Last weekend, following a recital in Leipzig, Germany, pianist Simone Dinnerstein was taking a walk around the Thomaskirche, the church forever associated with Johann Sebastian Bach.
“I was standing outside at night, thinking about Bach and being around this square full of modern buildings,” Dinnerstein recalls. “There were a lot of drunken tourists, this kind of nightlife. In the middle, here is Bach’s church and I was thinking about how there’s something extremely funny about the fact that people nowadays obsess about how Bach would have played his own music when you just need to stand in this place and see that absolutely everything has changed.
“The church is still standing. He composed music there and it was performed there, but something about that music has transcended its age and is relevant to us now. To me, it seems like a strange exercise to want to completely recreate his world.”
This simple observation explains a lot about what makes Dinnerstein’s interpretations of Bach’s Goldberg Variations, partitas, suites and concertos so compelling to so many people.
They are Bach, but they are also something totally individual, the products of a gentle, probing, determined artist.
Dinnerstein’s soft-edged view of Bach is on full display on Wednesday afternoon (Aug. 1) at St Andrew’s Church in Stratford, where she is the star performer during “Gould Week” at Stratford Summer Music.
On the programme are the first and second Partitas, the third English Suite and the fifth French Suite.
The recital begins and ends with major keys, with more dramatic minor-key pieces in the middle. “I’m drawn on a more uplifting note and starting on a more uplifting note, and has more intense music in the middle. I’m not an intellectual about these things. I think figuring out a programme is more based on feel on how the music is going to flow from one piece to the next,” Dinnerstein explains.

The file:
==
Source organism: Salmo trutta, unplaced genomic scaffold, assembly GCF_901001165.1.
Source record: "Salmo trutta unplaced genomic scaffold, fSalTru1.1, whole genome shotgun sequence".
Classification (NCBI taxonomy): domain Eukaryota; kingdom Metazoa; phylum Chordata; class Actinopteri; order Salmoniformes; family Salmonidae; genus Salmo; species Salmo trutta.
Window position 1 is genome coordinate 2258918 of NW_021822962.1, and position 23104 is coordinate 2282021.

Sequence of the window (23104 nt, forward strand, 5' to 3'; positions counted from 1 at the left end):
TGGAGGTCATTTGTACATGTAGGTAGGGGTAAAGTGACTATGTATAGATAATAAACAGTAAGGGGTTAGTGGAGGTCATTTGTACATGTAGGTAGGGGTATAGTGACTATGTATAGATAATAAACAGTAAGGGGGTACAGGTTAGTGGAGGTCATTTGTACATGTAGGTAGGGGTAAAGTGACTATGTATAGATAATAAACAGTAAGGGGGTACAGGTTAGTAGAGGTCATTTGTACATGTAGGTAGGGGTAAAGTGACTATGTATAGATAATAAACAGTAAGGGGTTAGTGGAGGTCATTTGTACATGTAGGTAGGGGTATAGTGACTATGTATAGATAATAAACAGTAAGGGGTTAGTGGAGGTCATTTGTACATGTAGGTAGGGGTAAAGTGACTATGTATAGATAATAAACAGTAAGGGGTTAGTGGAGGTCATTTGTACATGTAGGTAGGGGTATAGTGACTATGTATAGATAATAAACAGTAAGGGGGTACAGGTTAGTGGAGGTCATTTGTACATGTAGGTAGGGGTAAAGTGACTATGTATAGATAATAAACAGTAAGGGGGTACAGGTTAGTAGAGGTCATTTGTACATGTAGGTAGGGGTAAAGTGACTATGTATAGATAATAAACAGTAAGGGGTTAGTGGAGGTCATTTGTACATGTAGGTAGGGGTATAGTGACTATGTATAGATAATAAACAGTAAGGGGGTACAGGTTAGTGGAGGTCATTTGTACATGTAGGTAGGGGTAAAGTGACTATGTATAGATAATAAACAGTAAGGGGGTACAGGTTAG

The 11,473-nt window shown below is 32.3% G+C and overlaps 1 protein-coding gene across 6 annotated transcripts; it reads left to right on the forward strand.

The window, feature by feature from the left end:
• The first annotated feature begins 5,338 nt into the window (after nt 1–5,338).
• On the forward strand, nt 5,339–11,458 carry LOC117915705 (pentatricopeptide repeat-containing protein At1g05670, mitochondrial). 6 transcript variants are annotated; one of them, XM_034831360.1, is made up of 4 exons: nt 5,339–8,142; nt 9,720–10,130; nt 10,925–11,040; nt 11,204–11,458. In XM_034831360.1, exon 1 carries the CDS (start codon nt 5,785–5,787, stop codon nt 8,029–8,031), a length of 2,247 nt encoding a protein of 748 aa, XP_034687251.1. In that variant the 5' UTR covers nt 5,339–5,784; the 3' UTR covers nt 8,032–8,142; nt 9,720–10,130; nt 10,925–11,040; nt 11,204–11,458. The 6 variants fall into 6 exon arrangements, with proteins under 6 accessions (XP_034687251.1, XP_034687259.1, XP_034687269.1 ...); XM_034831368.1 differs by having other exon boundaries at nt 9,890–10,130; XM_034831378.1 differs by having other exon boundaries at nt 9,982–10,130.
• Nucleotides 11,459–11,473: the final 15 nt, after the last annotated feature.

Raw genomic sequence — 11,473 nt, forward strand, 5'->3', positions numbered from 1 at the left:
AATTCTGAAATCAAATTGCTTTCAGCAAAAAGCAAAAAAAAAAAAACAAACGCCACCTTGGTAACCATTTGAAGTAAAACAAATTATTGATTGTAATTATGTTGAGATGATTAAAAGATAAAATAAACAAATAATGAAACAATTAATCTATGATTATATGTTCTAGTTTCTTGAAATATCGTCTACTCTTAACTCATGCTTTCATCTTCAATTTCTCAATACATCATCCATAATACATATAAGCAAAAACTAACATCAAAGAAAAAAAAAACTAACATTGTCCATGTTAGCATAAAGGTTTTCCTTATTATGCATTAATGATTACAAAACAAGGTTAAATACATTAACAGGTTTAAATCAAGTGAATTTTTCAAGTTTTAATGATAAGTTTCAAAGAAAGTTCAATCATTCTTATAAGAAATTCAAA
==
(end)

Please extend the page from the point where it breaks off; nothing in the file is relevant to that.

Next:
“For me, the French Suite has a kind of innocence about it that makes it compelling to start the programme with. The B-flat Partita also has that feeling, but also has a lot more maturity in the writing,” she says.
“To me, that first Partita is a complete jewel and leaves you feeling that there’s nothing more that can be said. It has something in common with the Goldberg Variations in that respect, that there’s a simplicity and a mystery to it at the same time.”
Dinnerstein may speak in terms of “feeling” in describing her approach to this music, placing her in opposition to the mathematical, contrapuntal mind of Glenn Gould, whose ghost continues to hover over everybody who tries to play the keyboard music of Bach.
But, in conversation yesterday, the 39-year-old New Yorker reveals some unexpected parallels with the Toronto legend in what can only be described as an obsessive attempt to translate the purity of the interpreter’s musical ideas into living sounds of music.
“I was thinking of Gould recently,” she says, of a realisation that a piece she’d been performing all season had gradually changed.
“It had turned into something else that I hadn’t wanted it to be, and I realised that it was because I was playing it in concert halls, and I was needing to project it out to the audience in a certain kind of way,” Dinnerstein recalls. “It had gradually moved away from my intentions to something that would work for the public.”